“Two households, both alike in dignity, in fair Verona . . .” So go the immortal opening lines of Romeo and Juliet, ensuring that the city has been a target for love-sick romantics ever since. Though Verona is crammed with genuine historic goodies, one of the most popular sites is the ersatz Casa di Giulietta, Via Cappello 23 (6€; Mon 1:30–7:30pm, Tues–Sun 8:30am–7:30pm), a 14th-century house (with balcony, naturally), claiming to be the Capulets’ home. In the courtyard, the chest of a bronze statue of Juliet has been polished to a gleaming sheen thanks to a legend claiming that stroking her right breast brings good fortune. Juliet’s Wall, at the entrance, is quite a spectacle, covered with the scribbles of star-crossed lovers; love letters placed here are taken down and, along with 5,000 letters annually, are answered by the Club di Giulietta (a group of locally based volunteers). There’s not much to see inside the house, though plenty of visitors line up for a chance of a selfie on the balcony.
Once you’ve made the obligatory Juliet pilgrimage, focus on actual historic sights. The 1st-century Arena di Verona ★ (10€; Mon 1:30–7:30pm and Tues–Sun 8:30am–7:30pm), in the spacious Piazza Bra, is the third largest classical arena in Italy after Rome’s Colosseum and the arena at Capua—it could seat some 25,000 spectators and still hosts performances today.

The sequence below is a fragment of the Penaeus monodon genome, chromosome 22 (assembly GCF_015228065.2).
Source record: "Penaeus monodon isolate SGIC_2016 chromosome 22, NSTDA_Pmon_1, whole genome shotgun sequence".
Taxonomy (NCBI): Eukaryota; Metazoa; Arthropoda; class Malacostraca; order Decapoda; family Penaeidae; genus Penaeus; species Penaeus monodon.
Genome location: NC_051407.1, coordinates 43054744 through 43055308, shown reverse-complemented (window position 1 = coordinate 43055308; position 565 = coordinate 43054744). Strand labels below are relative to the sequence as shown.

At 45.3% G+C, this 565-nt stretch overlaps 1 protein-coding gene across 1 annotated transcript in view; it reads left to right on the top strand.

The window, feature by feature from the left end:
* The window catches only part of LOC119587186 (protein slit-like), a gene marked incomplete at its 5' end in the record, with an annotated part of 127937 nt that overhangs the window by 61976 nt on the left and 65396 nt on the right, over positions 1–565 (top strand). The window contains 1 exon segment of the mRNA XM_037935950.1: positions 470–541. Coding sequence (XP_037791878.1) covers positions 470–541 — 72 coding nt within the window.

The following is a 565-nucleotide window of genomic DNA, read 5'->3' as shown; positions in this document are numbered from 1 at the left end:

To the northwest on Piazza San Zeno, the Basilica di San Zeno Maggiore ★★ (3€, includes audioguide; Mar–Oct Mon–Sat 8:30am–6pm, Sun 12:30–6pm; Nov–Feb Mon–Sat 10am–1pm and 1:30–5pm, Sun 12:30–5pm) is the greatest Romanesque church in northern Italy. The present structure was completed around 1135, over the 4th-century shrine to Verona’s patron saint, St. Zeno (who died in 380). Its massive rose window represents the Wheel of Fortune, while the impressive lintels above the portal represent the months of the year. The highlight of the interior is “Madonna and Saints” by Mantegna.
The VeronaCard, a biglietto cumulativo (cumulative ticket), will help you visit several of the city's sites for just one fee. Two versions of the card are available. The 20€ card, valid for 24 hours, allows you to ride the city's buses and enter its museums, monuments, and churches. The 25€ card offers the same places but allows you 48 hours. You'll find the VeronaCard for sale at the sites listed, or call tel. 045-807-7774.
Verona's churches have banded together as the Associazione Chiese Vive. Admission to any one church is 3€, or you can buy a cumulative ticket for 6€ for adults, granting admission to Sant'Anastasia, San Zeno, San Fermo, and the Duomo complex. Note: If you're only going to visit Verona's churches, this is the deal for you. Otherwise, if you want to see all or most of the city's attractions, stick with the VeronaCard.
Note: This information was accurate when it was published, but can change without notice. Please be sure to confirm all rates and details directly with the companies in question before planning your trip.